iFOAM International defines Organic Agriculture as a production system that sustains the health of soils, ecosystems and people.

It relies on ecological processes, biodiversity and cycles adapted to local conditions, rather than the use of inputs with adverse effects.

Organic Agriculture combines tradition, innovation and science to benefit the shared environment and promote fair relationships and a good quality of life for all involved.

Organic food, fibre and cosmetic production systems are founded on the principle of caring for people, land and product to achieve sustainable, healthy and productivity ecosystems—soil, plant, animal and people.

What does organic farming and food production mean in real terms?

This means producing food in an environmentally sustainable and socially responsible way, by focusing on soil regeneration, water conservation and animal welfare and minimising the known negative or reasonably possible impacts.

Organic certification is an internationally-recognised system for ensuring organic food, fibre and cosmetic production programs are bona fide organic production and products.

Organic certification practices include promoting biodiversity by growing a variety of crops, preventing soil erosion and improving soil quality, conserving energy, protecting wildlife, stream banks and watersheds, as well as avoiding the use of synthetic or artificially produced insecticides, herbicides, fertilisers or GMOs (genetically modified, transgenic organisms).

What does organic certification mean for organic farmers?

Becoming an organic farmer can make you a better farmer.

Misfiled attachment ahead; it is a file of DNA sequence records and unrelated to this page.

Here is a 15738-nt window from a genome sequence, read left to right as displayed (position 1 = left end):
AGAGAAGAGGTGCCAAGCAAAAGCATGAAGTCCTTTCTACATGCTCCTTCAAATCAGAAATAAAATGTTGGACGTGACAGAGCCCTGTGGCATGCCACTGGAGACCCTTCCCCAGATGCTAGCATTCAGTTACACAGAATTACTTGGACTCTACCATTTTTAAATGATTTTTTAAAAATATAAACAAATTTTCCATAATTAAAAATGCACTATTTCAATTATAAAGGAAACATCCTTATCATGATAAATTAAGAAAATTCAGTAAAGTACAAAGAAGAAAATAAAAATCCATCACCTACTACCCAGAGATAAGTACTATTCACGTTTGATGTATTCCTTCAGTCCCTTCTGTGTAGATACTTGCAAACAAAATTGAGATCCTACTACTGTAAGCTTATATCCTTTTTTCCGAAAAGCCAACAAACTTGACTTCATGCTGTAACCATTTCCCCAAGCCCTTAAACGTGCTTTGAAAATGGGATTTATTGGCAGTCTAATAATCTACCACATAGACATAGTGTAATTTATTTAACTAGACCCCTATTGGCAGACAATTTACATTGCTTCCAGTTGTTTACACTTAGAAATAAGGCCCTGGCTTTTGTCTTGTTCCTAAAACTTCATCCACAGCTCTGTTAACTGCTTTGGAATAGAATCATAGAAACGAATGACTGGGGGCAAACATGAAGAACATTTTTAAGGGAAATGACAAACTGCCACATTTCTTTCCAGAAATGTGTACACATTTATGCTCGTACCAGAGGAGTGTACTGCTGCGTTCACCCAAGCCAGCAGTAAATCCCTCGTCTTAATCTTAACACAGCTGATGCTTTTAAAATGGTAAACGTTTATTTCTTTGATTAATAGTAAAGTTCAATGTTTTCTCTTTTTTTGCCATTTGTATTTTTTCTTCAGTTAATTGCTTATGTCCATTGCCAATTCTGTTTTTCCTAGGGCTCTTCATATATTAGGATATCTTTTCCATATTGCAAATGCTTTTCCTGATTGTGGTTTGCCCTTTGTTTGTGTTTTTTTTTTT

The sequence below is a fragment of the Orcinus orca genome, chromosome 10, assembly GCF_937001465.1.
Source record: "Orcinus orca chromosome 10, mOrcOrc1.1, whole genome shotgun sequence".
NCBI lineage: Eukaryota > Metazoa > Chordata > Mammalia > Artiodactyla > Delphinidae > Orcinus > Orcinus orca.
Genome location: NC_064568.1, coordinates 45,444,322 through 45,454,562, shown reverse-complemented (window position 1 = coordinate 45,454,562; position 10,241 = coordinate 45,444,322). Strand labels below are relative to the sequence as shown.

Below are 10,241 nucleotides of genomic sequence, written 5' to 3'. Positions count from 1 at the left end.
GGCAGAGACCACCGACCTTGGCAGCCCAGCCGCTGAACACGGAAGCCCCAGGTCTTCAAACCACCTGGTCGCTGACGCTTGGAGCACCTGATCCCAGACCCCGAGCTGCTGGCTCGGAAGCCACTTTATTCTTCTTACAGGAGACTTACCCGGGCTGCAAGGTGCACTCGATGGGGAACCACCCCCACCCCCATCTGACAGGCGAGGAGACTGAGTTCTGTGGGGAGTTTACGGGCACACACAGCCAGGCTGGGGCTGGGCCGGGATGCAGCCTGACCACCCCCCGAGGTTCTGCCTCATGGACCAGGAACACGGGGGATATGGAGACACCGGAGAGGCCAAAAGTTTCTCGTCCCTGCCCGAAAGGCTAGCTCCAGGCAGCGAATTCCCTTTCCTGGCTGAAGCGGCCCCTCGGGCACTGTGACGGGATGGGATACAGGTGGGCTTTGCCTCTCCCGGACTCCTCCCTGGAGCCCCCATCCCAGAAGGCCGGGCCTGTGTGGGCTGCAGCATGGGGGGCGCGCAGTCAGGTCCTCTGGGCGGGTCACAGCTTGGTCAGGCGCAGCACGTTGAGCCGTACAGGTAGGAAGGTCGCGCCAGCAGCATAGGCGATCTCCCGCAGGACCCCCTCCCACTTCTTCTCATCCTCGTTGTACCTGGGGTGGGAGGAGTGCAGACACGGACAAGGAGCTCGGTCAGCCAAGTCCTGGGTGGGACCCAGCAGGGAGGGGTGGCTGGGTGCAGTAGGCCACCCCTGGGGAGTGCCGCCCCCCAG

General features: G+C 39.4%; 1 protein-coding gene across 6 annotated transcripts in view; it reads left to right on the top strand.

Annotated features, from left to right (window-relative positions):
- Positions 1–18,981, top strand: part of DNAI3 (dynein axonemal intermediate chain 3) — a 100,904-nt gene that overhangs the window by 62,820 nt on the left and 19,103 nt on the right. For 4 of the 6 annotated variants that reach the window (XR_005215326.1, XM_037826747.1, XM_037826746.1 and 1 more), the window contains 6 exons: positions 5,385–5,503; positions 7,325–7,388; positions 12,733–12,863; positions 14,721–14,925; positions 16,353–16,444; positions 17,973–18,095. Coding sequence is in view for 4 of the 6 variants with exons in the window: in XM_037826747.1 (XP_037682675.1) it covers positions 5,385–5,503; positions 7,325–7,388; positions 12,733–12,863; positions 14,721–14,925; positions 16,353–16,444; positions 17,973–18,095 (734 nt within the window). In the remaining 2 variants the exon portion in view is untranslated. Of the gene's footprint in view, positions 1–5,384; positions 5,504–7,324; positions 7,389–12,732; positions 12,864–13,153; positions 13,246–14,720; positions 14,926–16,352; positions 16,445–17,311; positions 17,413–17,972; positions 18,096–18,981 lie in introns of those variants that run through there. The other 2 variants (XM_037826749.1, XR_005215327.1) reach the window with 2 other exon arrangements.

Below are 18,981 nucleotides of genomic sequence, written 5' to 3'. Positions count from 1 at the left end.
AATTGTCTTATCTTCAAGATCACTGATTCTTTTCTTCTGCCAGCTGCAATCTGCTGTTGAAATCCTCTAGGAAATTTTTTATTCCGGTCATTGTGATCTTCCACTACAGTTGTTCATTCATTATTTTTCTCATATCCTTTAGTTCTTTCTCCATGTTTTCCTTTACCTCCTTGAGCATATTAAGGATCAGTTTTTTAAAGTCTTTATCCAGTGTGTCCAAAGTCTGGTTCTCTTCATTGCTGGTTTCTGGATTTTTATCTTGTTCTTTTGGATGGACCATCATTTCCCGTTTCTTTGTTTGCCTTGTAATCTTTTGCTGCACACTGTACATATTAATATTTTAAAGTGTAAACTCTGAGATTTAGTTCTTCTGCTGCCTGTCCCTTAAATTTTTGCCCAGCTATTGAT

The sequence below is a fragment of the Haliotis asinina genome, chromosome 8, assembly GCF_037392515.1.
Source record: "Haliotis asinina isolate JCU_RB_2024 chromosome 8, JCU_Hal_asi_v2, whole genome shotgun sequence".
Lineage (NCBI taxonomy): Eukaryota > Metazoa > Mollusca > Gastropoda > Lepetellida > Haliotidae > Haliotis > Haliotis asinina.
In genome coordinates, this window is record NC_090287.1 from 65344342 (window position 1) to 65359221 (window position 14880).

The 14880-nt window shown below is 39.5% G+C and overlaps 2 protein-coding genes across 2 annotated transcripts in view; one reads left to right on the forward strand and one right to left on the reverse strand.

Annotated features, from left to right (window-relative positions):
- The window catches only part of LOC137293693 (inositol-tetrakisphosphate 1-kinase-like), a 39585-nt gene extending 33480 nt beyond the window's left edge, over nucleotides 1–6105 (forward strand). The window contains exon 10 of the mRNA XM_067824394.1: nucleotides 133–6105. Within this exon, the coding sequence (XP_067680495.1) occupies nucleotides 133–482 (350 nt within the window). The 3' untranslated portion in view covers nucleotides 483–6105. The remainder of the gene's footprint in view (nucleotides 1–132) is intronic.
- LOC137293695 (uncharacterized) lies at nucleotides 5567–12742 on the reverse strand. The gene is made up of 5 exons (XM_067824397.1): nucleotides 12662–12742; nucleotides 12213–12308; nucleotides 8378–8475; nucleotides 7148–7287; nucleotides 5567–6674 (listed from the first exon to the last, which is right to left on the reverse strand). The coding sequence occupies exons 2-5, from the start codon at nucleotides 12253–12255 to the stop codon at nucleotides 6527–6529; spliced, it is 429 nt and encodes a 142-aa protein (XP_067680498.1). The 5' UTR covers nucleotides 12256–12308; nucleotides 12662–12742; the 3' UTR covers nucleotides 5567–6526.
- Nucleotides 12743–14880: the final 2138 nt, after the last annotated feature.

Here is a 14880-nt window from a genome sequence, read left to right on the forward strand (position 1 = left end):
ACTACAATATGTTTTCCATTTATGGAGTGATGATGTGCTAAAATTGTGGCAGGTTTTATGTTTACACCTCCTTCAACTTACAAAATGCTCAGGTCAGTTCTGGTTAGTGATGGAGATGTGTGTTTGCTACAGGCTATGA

By learning to observe and understand more about the relationships between their soils and the living organisms and their interactions with the farm’s environment, organic farmers can gain a deeper understanding of the life cycle of their produce and of the plants, animals, insects and micro-flora that live there.

Rather than waging war on the local environment in an attempt to control it, organic farmers learn how to understand and use natural cycles and diversity to their advantage and the advantage of the local farm environment, native flora, fauna and local communities.

In doing so, they learn farm management practices that ensure productivity without total reliance on monoculture systems and heavy dependence on artificial inputs such as genetically modified life forms, or artificial insecticides, fertilisers, herbicides and soils.

Is organics right for me?

As with all farming, the productivity of organic farms is highly dependent on the local environment, rainfall, soil types and the skill of the producer.

NASAA recommends to all prospective organic operators that before undertaking conversion into organic production, you become fully informed.

Organic producers should be motivated first by a desire to move towards a more natural and cleaner production system.

Organic production needs to be a lifestyle choice as much as a business choice anchored against commercial realities.